A do-it-yourself remodeling project is in progress at our house. I use the word “progress” loosely because I suspect that elephants gestate and give birth faster.
I’ve heard that if your marriage can survive building a house, it can survive anything. Remodeling is worse. My husband and I have to continue marital sparring in the midst of the clutter and the high decibel power tools. By the time the project is finished, we’ll wish we’d hired Dr. Phil as our contractor.
Luckily, we have short memories, because if we recalled the pain the last redo inflicted, we’d never tackle another one. And unlike the pain of childbirth, no anesthesiologist magically appears to start an epidural when a hammer hits your blankety-blank-blank.
I’m safety conscious and also fond of our limbs and digits. Like a prison guard making sure no one’s escaped, I inventory fingers and toes often. In anticipation of the work, I dog-ear the first aid manual at “Electrocution,” program the GPS for the nearest emergency room, and make sure my insurance agent is on speed dial.
I also buy ear plugs, since my husband makes sawing through a door header sound like Paul Bunyan logging a rain forest into extinction. I hate things that create loud noises, like me yelling at my husband when he’s making loud noises.
The amount of sawdust generated depends on the size of the new saw my husband purchased for the project. Though it’s a necessary side effect of construction, sawdust burrows into your belly button and disappears there until your next pregnancy forces your innie to turn into an outie.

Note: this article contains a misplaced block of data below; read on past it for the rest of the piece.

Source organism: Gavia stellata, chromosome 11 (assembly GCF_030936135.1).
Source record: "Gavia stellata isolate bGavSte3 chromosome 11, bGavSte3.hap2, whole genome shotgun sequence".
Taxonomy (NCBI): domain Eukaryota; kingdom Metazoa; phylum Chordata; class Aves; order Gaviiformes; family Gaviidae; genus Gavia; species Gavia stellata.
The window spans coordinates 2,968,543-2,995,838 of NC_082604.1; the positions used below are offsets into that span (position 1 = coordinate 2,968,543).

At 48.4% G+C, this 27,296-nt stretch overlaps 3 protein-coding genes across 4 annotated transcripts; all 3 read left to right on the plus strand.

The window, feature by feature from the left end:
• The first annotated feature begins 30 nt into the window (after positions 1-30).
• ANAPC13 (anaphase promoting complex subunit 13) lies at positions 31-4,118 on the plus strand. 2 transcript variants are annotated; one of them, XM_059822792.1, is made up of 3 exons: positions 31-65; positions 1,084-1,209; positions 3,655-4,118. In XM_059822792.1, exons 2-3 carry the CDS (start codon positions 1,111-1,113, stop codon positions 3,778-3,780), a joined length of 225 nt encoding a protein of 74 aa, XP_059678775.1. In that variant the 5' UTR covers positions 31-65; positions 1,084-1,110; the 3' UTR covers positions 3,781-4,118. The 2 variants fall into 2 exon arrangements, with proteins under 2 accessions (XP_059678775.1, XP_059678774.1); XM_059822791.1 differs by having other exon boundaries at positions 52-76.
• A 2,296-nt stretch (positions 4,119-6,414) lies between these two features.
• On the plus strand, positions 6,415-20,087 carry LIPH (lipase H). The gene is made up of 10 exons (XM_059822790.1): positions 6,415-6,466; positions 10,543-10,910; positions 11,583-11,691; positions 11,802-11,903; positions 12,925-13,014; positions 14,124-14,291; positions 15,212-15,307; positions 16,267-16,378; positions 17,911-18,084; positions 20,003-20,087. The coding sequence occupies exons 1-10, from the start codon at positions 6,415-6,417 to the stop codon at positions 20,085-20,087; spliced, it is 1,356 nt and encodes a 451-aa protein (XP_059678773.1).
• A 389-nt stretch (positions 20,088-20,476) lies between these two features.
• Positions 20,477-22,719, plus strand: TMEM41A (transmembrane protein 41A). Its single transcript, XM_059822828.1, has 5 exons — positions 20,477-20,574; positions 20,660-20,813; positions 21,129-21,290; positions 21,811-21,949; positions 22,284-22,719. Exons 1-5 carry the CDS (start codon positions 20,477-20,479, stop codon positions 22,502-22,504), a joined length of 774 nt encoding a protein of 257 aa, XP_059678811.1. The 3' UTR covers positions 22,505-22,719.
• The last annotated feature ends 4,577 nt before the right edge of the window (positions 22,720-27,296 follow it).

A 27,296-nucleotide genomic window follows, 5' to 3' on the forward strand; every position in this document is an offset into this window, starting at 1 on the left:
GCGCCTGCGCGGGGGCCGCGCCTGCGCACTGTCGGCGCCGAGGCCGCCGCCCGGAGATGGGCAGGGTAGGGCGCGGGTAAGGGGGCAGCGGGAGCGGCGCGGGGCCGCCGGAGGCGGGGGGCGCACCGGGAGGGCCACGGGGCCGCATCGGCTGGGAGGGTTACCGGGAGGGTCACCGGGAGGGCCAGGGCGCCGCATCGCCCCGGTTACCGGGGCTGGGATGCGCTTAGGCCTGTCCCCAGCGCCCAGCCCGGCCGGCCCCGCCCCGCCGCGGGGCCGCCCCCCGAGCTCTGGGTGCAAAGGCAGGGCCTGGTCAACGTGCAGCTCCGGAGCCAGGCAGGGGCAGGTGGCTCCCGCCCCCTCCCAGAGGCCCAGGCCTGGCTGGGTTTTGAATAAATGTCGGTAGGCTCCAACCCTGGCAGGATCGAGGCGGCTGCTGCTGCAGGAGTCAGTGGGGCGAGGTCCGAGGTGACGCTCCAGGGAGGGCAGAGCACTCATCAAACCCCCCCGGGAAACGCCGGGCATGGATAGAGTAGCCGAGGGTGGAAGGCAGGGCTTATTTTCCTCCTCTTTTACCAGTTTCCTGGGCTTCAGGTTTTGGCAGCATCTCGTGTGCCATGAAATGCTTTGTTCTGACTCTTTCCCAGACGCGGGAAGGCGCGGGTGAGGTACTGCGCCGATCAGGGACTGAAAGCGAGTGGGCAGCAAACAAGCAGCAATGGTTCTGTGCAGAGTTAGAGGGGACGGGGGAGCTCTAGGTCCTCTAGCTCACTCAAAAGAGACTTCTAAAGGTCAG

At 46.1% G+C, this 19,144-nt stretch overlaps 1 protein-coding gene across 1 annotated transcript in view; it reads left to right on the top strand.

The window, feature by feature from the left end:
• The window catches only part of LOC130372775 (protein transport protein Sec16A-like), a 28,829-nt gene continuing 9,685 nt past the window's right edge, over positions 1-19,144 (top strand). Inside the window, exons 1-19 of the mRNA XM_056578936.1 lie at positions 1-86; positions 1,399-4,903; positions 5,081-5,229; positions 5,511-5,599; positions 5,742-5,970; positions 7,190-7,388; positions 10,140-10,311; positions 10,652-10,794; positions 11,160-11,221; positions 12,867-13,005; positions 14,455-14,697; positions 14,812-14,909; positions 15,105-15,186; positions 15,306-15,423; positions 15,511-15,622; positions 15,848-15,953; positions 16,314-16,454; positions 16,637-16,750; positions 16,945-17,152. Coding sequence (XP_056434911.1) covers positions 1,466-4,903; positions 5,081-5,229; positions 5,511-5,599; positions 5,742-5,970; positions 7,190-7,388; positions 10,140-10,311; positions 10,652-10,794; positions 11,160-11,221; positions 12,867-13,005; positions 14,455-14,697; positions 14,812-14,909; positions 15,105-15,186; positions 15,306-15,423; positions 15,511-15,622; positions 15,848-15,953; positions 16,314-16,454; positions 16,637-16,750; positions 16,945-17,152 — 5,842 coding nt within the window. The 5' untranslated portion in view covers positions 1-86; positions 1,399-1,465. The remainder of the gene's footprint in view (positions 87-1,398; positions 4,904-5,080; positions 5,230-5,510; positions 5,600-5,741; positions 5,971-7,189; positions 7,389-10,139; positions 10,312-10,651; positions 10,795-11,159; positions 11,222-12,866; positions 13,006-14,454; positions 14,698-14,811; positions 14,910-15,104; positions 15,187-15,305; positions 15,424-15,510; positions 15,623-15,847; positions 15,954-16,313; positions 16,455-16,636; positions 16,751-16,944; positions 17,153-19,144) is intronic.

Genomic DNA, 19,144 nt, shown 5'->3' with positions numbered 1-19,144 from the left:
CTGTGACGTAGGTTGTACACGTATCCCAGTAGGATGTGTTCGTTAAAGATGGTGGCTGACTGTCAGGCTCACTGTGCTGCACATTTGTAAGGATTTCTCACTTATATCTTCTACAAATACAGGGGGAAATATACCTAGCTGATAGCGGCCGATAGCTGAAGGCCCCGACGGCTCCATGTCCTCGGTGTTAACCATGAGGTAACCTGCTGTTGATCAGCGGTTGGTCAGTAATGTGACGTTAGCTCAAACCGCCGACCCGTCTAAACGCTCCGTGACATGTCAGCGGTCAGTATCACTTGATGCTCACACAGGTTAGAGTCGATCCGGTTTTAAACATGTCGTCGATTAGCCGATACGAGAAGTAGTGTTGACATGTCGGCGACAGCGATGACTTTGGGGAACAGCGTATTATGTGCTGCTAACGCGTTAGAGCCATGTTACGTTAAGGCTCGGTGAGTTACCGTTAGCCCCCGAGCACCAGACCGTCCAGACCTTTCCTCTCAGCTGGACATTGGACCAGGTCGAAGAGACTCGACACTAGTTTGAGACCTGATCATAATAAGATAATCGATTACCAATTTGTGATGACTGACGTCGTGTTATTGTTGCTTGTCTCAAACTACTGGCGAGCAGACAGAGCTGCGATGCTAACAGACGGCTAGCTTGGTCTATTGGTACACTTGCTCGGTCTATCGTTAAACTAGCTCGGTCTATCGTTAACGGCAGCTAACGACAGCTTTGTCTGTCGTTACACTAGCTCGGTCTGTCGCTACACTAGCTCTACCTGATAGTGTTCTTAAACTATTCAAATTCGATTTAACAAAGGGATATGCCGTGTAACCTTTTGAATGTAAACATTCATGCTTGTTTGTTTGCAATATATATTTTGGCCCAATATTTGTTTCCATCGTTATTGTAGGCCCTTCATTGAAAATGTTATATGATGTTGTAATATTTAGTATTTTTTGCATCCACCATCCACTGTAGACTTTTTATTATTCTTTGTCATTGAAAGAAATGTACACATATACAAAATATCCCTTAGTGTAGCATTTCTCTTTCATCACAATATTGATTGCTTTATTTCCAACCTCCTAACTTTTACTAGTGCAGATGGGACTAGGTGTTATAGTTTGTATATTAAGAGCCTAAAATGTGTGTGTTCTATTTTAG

No matter how many saws are lolling on a dusty shelf in our garage, the specialty one my husband needs won’t be there. If my darling tool addict has been watching late-night infomercials, he will insist on a new ladder, one that transforms into twenty-four different configurations. The idea of buying a new one usually causes a squabble.
“Why are you anti-ladder?” my husband says. “I’m going to unionize my ladders! How are you going to explain it to the neighbors when my ladders picket up and down the sidewalk in front of our house?”
“I’m not anti-ladder! I’m opposed to owning ladders that know more positions than the Kama Sutra.”
Our blueprints indicate we’re at the removal of the load-bearing wall stage. I’m praying that the wall will be moved while the load stays intact. I’d prefer that the upstairs stay upstairs.
My husband never asks questions when he can botch first and solicit help later. He considers instructions dull reading for people too dense to reason for themselves. One of us usually has extra pieces left over at the end of the project.
“Don’t touch that!” my husband warns as I survey a tangle of electrical wires resembling cold spaghetti. They eventually disappear behind dry wall. The new light fixtures are impressive, except for the part where the wiring got crossed with the phone lines. Now the hall lights flash every time the phone rings.
As the project drones on, I’ve started to crave the taste of construction dust that frequently settles on my sandwiches. Convincing my family that sawdust is a good source of fiber hasn’t been easy.
Our reconstruction project advances so slowly, I’m sure we’re moving in reverse. But it has accidentally improved my typing speed. Someone often hits the wrong electrical breaker, shutting down the computer mid-sentence. When that happens, I sigh deeply, take a long walk, and then whisk the sawdust out of my navel until I can reboot the comput…